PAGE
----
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Federal Budget 2016: what about health care? By Vassy Kapelos
When it comes to what Canadians care about, one thing keeps topping the list: their health.
In fact, in an Ipsos poll conducted exclusively for Global News before last weekâ€™s federal budget, Canadians ranked spending more on health care as their top priority out of 15 choices.
â€œPeople have concerns about health care, itâ€™s a perennial problem in Canada,â€ Ipsos CEO Darrel Bricker said. â€œThey look at government as being best able to solve that through spending.â€
But the budget left health care advocates like Adrienne Silnicki, with the Canadian Health Coalition, wanting more.
â€œI thought, â€˜OK, the Liberals have won. Weâ€™ll see strong federal leadership again,’â€ she said. â€œThis budget shows that theyâ€™re just not interested.â€
There is money in the budget for things like tackling menâ€™s health, improving heart health for women and enhancing food safety.
But, itâ€™s whatâ€™s not in the budget thatâ€™s raising a red flag.
During the election, the Liberals promised $3 billion over four years for home care. That money isnâ€™t in the budget.
â€œWe have seniors being kept in hospital beds simply because we do not have the resources to care for them in our communities,â€ NDP health critic Don Davies said in question period Thursday. â€œWhy are Liberals abandoning their promise to invest in home care when this money is so badly needed?â€
Health Minister Jane Philpott insisted the money is still on the table and sheâ€™s working towards an agreement with her provincial and territorial counterparts.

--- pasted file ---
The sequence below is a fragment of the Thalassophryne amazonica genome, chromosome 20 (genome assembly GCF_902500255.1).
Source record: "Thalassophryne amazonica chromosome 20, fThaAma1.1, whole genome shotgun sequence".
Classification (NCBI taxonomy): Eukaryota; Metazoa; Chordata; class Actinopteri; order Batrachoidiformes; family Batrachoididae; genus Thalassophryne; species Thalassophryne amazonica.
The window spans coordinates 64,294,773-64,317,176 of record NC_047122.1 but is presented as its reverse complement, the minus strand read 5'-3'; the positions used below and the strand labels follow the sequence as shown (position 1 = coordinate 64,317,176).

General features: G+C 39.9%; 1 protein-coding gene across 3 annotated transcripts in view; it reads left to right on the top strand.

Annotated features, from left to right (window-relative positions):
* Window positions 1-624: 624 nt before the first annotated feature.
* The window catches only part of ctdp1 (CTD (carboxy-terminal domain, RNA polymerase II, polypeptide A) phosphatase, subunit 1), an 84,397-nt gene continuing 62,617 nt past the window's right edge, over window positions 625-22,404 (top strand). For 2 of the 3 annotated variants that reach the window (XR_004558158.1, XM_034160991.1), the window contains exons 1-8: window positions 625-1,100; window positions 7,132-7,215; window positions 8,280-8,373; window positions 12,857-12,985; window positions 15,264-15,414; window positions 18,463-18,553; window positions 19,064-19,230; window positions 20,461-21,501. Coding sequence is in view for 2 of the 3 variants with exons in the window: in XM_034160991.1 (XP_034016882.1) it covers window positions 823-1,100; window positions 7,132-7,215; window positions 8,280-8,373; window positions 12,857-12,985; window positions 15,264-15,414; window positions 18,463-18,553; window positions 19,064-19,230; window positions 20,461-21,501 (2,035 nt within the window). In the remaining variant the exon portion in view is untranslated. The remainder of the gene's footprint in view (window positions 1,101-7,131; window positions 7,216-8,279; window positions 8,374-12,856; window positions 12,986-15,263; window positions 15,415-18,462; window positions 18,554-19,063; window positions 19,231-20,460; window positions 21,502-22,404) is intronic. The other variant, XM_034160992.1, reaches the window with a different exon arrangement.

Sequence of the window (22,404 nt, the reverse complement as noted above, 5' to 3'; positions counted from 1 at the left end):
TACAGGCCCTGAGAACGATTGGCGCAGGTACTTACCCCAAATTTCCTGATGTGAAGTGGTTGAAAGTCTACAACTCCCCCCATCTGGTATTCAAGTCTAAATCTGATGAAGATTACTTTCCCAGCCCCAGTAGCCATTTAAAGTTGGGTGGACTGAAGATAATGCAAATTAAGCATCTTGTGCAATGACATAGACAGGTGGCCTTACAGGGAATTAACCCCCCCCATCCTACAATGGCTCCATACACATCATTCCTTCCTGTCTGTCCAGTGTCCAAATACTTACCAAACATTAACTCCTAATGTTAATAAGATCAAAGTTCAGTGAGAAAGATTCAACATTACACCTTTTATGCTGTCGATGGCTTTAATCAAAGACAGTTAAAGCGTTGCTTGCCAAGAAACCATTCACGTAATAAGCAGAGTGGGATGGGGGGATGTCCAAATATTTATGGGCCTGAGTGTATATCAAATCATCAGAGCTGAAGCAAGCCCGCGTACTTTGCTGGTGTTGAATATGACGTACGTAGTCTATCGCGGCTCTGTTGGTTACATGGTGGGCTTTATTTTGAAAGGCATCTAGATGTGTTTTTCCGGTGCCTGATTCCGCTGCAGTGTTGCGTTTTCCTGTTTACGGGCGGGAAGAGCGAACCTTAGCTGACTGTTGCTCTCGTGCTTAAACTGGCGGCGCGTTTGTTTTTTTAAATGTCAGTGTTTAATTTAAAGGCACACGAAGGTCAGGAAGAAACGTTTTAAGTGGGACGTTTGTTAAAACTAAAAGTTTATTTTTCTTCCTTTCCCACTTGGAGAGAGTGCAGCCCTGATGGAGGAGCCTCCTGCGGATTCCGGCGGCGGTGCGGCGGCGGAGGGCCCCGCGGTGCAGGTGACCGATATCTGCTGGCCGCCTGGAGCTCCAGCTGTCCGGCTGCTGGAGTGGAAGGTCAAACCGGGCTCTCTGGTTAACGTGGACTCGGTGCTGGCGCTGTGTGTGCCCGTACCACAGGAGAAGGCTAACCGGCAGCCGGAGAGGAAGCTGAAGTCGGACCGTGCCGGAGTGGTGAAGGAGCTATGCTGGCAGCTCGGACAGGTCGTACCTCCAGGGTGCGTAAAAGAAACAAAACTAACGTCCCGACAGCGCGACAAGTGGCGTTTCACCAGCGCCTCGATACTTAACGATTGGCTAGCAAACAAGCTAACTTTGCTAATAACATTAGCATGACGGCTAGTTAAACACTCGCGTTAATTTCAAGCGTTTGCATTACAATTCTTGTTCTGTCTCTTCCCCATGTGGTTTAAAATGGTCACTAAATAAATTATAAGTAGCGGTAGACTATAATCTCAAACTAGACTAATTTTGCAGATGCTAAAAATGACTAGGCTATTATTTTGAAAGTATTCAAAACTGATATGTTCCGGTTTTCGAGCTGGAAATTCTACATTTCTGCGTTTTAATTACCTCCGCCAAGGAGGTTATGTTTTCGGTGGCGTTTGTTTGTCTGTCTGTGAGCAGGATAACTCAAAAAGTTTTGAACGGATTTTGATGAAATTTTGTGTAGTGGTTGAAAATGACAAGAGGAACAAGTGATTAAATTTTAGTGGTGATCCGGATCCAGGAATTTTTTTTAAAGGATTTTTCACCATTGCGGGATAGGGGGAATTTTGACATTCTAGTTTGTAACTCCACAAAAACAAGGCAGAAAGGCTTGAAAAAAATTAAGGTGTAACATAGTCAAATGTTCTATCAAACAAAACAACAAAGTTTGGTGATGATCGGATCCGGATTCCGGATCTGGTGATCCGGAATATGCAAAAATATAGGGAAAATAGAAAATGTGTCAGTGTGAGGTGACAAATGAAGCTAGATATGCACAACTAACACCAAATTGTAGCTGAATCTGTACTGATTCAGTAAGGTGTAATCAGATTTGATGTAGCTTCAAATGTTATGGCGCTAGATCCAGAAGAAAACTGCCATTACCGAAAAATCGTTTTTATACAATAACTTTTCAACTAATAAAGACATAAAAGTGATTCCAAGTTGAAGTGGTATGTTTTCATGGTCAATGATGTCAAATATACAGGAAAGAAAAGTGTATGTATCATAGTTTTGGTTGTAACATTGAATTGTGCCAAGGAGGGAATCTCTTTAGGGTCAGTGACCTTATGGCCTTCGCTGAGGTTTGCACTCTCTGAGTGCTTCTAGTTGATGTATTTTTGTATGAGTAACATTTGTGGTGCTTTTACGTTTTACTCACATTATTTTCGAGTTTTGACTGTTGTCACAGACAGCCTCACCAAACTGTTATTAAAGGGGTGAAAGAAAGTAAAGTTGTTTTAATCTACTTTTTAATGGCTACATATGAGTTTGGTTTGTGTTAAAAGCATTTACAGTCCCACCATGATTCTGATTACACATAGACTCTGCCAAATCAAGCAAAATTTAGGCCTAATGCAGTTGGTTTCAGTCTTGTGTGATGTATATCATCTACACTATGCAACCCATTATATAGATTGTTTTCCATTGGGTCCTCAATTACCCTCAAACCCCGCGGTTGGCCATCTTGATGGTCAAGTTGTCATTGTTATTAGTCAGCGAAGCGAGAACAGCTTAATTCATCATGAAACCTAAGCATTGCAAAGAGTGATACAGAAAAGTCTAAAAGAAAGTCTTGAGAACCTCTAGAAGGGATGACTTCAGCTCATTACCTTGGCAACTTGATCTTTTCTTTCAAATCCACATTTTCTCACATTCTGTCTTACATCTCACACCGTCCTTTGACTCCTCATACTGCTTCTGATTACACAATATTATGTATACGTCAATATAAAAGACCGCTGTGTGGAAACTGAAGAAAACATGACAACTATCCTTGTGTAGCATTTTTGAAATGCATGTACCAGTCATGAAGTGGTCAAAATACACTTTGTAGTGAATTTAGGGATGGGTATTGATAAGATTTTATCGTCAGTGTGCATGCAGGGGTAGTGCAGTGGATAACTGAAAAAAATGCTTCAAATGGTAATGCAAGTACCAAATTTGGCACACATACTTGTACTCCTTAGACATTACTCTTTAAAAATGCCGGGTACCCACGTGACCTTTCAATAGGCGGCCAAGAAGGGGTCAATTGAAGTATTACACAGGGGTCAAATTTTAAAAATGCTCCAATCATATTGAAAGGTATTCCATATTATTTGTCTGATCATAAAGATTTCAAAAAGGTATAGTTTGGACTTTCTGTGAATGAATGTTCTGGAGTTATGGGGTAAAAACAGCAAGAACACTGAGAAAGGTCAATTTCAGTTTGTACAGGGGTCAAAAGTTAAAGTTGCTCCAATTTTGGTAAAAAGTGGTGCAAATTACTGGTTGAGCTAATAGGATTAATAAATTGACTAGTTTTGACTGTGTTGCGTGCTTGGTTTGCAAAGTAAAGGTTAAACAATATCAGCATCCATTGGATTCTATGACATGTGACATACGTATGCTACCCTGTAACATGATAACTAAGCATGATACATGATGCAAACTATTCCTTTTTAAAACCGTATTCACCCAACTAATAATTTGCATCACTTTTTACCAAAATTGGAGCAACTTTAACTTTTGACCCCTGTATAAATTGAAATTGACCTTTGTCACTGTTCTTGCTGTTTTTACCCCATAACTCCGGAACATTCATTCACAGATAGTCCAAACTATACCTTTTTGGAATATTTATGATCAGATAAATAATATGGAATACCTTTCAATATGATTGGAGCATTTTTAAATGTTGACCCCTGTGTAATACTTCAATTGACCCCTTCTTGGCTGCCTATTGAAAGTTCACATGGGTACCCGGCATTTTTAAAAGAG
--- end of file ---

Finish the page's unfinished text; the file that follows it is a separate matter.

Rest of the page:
â€œWe are working every day toward a new long-term agreement that will include a number of initiatives, including a $3-billion investment in home care,â€ she said. â€œWe look forward to announcing that once the agreement has been undertaken.â€
A spokesperson for Philpott told Global News work is being done to improve health services, including home care.
â€œItâ€™s critical that we get this right,â€ Dave Clements wrote in an email. â€œWe had a very productive first meeting in January with health ministers and will be meeting again in the coming months. In the meantime, discussions continue at the departmental level.â€
But critics are also disappointed the budget didnâ€™t say more about a new health accord. Liberals pledged to negotiate one with provinces, and thereâ€™s mention of that in the budget; but, thereâ€™s no money set aside for it.
The budget also doesnâ€™t reverse cuts to federal transfers planned under the Harper government.
The Tories changed the formula for health care money Ottawa sends provinces. The new formula could mean as much as $36 billion less for provinces over the next decade.
â€œIf there isnâ€™t money in there, weâ€™re not going to get that strong health accord that people desperately need,â€ Silnicki said.
Philpott wasnâ€™t available for an interview Monday, but Clements said the budget is very good for the health and well-being of Canadians, pointing out that growing the middle class and lifting Canadians out of poverty is vital to improving their health.